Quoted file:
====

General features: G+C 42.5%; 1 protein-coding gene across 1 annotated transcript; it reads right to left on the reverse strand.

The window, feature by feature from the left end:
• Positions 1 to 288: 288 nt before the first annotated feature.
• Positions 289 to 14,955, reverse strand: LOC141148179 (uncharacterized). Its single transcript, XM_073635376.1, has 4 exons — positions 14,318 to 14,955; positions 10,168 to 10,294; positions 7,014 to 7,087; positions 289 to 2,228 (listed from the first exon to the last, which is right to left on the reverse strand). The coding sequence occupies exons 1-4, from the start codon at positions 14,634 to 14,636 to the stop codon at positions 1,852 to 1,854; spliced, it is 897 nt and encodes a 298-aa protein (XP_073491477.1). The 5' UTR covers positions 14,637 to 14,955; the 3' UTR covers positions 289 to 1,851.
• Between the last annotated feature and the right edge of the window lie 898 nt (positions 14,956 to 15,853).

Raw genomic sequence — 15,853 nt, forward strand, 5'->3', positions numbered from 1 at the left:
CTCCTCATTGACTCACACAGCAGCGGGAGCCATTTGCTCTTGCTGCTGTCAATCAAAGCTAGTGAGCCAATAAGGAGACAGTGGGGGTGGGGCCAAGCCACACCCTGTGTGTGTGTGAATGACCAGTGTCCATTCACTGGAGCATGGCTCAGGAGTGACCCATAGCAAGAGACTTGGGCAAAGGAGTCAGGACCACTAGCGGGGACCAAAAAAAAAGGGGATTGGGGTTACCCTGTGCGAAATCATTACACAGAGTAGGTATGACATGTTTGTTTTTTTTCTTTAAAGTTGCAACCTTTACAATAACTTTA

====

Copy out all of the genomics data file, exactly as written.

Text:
General features: G+C 42.5%; 1 protein-coding gene across 1 annotated transcript; it reads right to left on the reverse strand.

The window, feature by feature from the left end:
• Positions 1 to 288: 288 nt before the first annotated feature.
• Positions 289 to 14,955, reverse strand: LOC141148179 (uncharacterized). Its single transcript, XM_073635376.1, has 4 exons — positions 14,318 to 14,955; positions 10,168 to 10,294; positions 7,014 to 7,087; positions 289 to 2,228 (listed from the first exon to the last, which is right to left on the reverse strand). The coding sequence occupies exons 1-4, from the start codon at positions 14,634 to 14,636 to the stop codon at positions 1,852 to 1,854; spliced, it is 897 nt and encodes a 298-aa protein (XP_073491477.1). The 5' UTR covers positions 14,637 to 14,955; the 3' UTR covers positions 289 to 1,851.
• Between the last annotated feature and the right edge of the window lie 898 nt (positions 14,956 to 15,853).

Raw genomic sequence — 15,853 nt, forward strand, 5'->3', positions numbered from 1 at the left:
CTCCTCATTGACTCACACAGCAGCGGGAGCCATTTGCTCTTGCTGCTGTCAATCAAAGCTAGTGAGCCAATAAGGAGACAGTGGGGGTGGGGCCAAGCCACACCCTGTGTGTGTGTGAATGACCAGTGTCCATTCACTGGAGCATGGCTCAGGAGTGACCCATAGCAAGAGACTTGGGCAAAGGAGTCAGGACCACTAGCGGGGACCAAAAAAAAAGGGGATTGGGGTTACCCTGTGCGAAATCATTACACAGAGTAGGTATGACATGTTTGTTTTTTTTCTTTAAAGTTGCAACCTTTACAATAACTTTA